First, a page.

Walk The Ridgeway
The Ridgeway National Trail (87 miles)
Described as “England’s oldest road”, The Ridgeway National Trail follows the line of the Berkshire Downs from Avebury in Wiltshire to the Goring Gap. For a few miles it follows the Thames to Wallingford before heading off through the Chilterns as far as Ivinghoe Beacon
What you should know
The Ridgeway uses parts of the Icknield Way, a pre-Roman trading route that connected Wiltshire to Norfolk. The Romans adopted this path and, along with Ermine, Watling and Fosse, it was one of the four highways of medieval England. The Icknield Way Path continues The Ridgeway as far as Thetford in Sussex.
Aside from a brief walk up the Thames, the route is following chalk escarpments all the way.
The trail is easy to follow. Although it follows a ridge, the elevation is quite low, and never above 1,000 feet. There are some short steep hills towards the eastern end.
The trail is spectacularly beautiful in spring and summer but can be grim in autumn and winter, unless you are lucky to catch a cold snap!
There are a number of points of interest along the way: the standing stones at Avebury is a World Heritage Site; further along is the remarkable White Horse of Uffington; and there are the remains of a number of bronze age hill-forts as well as burial chambers . The western section is peppered with racehorse training tracks, the trail passing close to Lambourn, the home of horse racing. On the eastern side through the Chilterns the trail passes through the grounds of Chequers, the country seat of the Prime Minister.
The trail can be divided into 3 sections:
Ridgeway west from Avebury to Goring: Here the trail follows the ridge of the Berkshire Downs from Overton Hill near Avebury dropping down to Goring some 40 miles later. Aside from Ogbourne St George, the path does not pass through any villages along this section. Instead you must drop down about a mile and 200 feet from the ridge to a number of villages off the trail: Bishopstone, Ashbury, Woolstone, Letcombe Regis and East Ilsley.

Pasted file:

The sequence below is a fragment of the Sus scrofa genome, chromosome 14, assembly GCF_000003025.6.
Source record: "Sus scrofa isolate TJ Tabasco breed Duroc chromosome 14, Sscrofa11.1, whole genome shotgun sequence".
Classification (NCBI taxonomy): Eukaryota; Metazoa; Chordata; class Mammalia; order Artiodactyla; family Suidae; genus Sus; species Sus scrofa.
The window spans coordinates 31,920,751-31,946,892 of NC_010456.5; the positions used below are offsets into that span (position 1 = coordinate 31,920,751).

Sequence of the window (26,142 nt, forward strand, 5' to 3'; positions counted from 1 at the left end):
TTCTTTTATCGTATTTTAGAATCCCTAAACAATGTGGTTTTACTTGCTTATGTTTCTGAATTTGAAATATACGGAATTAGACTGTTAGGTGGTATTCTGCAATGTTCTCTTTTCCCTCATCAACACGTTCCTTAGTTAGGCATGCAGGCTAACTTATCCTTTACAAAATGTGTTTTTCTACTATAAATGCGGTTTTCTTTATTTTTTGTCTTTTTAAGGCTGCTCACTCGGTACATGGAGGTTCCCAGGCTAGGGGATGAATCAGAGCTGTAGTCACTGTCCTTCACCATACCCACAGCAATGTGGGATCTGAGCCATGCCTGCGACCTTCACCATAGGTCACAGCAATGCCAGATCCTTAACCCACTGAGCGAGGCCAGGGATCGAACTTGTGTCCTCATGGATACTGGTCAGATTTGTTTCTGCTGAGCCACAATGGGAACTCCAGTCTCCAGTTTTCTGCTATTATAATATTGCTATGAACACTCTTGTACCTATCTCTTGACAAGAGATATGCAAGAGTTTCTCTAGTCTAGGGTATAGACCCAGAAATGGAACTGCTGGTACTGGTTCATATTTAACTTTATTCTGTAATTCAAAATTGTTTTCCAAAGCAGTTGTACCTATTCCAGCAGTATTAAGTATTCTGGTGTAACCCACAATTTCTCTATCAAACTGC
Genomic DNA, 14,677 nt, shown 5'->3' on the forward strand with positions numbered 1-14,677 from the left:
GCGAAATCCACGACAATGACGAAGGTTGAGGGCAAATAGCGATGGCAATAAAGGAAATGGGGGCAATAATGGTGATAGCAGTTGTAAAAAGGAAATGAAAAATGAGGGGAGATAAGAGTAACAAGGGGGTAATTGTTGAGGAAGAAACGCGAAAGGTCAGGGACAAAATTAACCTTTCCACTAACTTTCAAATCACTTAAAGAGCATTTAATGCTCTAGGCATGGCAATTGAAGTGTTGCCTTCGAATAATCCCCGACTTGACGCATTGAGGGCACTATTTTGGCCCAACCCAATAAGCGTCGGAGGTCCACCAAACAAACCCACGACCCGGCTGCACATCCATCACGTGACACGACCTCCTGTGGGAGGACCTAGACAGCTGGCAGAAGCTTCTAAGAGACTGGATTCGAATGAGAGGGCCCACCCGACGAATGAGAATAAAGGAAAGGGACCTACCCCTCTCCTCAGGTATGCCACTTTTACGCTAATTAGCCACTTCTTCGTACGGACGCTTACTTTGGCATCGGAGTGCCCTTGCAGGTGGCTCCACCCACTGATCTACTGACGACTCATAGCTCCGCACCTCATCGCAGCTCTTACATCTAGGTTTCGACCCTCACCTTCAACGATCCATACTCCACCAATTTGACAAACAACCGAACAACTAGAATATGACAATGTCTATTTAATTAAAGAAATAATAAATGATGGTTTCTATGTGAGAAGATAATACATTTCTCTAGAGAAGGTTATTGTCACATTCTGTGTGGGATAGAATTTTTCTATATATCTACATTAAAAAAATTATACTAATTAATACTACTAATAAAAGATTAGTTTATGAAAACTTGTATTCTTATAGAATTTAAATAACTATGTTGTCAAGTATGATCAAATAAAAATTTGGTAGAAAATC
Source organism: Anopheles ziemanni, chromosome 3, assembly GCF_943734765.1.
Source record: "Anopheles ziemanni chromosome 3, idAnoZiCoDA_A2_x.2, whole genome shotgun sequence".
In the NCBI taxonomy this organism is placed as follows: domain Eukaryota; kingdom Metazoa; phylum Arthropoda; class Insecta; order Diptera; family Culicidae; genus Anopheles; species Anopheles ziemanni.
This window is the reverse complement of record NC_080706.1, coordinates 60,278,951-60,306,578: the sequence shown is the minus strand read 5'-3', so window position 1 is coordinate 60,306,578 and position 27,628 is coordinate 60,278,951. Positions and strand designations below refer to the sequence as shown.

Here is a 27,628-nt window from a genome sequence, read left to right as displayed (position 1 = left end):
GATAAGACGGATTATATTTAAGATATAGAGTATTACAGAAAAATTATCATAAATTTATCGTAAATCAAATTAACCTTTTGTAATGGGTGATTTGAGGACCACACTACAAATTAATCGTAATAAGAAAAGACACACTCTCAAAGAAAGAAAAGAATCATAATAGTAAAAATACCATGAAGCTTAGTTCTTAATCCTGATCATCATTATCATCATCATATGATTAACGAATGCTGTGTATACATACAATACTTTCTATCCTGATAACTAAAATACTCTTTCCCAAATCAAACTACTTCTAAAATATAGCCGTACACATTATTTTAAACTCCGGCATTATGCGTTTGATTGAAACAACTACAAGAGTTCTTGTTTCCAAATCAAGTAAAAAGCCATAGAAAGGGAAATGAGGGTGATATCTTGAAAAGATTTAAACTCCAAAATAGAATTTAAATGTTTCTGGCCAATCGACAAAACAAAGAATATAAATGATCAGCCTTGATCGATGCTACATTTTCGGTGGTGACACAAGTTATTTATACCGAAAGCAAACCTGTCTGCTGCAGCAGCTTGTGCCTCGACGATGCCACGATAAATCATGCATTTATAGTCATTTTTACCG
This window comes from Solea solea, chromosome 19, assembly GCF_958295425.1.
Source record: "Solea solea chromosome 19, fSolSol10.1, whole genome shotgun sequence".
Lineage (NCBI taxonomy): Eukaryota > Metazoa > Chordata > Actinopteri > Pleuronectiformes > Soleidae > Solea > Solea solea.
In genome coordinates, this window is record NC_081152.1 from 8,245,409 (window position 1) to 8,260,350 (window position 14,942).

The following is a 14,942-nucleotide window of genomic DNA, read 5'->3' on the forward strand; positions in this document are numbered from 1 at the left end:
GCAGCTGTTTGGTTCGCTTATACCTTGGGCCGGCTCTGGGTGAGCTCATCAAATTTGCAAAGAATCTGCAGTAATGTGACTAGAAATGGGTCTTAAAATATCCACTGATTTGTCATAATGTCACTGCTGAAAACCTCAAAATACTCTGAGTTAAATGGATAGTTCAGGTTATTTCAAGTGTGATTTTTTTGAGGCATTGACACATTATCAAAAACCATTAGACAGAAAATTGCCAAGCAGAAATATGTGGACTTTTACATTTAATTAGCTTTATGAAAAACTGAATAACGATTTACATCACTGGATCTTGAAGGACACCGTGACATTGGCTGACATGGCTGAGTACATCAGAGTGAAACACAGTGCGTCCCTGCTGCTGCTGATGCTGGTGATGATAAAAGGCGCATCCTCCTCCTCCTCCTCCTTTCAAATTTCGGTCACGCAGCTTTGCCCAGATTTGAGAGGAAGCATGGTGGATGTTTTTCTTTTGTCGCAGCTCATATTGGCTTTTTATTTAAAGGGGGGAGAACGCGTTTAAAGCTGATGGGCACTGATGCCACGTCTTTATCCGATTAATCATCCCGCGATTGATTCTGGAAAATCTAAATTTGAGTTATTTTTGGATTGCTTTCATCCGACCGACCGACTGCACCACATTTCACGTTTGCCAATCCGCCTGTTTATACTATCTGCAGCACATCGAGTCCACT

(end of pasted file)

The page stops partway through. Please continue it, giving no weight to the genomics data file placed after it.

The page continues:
Goring to Mongewell, near Wallingford: At Goring, the trail heads north following the left bank of the Thames for 6 miles as far as Mongewell, just before Wallingford. The Thames Path follows the opposite bank and both routes can be followed for either trails – although the Ridgeway offers a far superior route.
Ridgeway east from Mongewell to Ivinghoe Beacon, near Tring: From Mongewell, the trail picks up Grim’s Ditch, an ancient earthwork, and heads north-east for a further 40 miles loosely following the Icknield Way. Towns and villages are passed through or close by including Nuffield, Watlington, Chinnor, Princes Risborough and Wendover. The trail ends at Ivinghoe Beacon, close to Tring. Unlike the western section, much of the trail on the eastern section avoids the high ground although there are some steep hills between Chinnor and Princes Risborough. The section is full of variety: up and down hills, through fields, meadows and woods, and in and out of towns and villages.
Travel and Accommodation
Getting to the start
The Ridgeway officially starts at Overton Hill, on the A4 between East and West Kennet in Wiltshire, north of Marlborough and south-west of Swindon. It is quite an inaccessible spot. We recommend walkers travel by train to Pewsey and then take a taxi.
Your overnight accommodation can be either in Marlborough or at Avebury. If staying in Marlborough, you will need a taxi to reach Overton Hill. If staying in Avebury, you can get on to the ridge directly from there as it is the same distance as from Overton Hill.
Getting from the end
There is no road at Ivinghoe Beacon so, even if taking a car, you will still have some further walking to do. The good news is that the area around Ivinghoe Beacon is well served by public transport, being in one of the commuting “home counties” of Buckinghamshire. The nearest train station is Tring which has frequent trains into London. The nearest accommodation is at Aldbury, 3.5 miles from Ivinghoe Beacon, not far from Tring station.
Compared with the Thames Path, there is much less choice of accommodation. Although we have developed some suggested itineraries, walkers will have to accept some days may be longer than others. Another factor is that, due to the topography of the walk, the accommodation is often around a mile away; and 200 feet lower. Towns and villages are found along the “spring line”, where underground chalk streams finally emerge on reaching more impervious rock. Be prepared for an uncomfortable uphill walk each morning!
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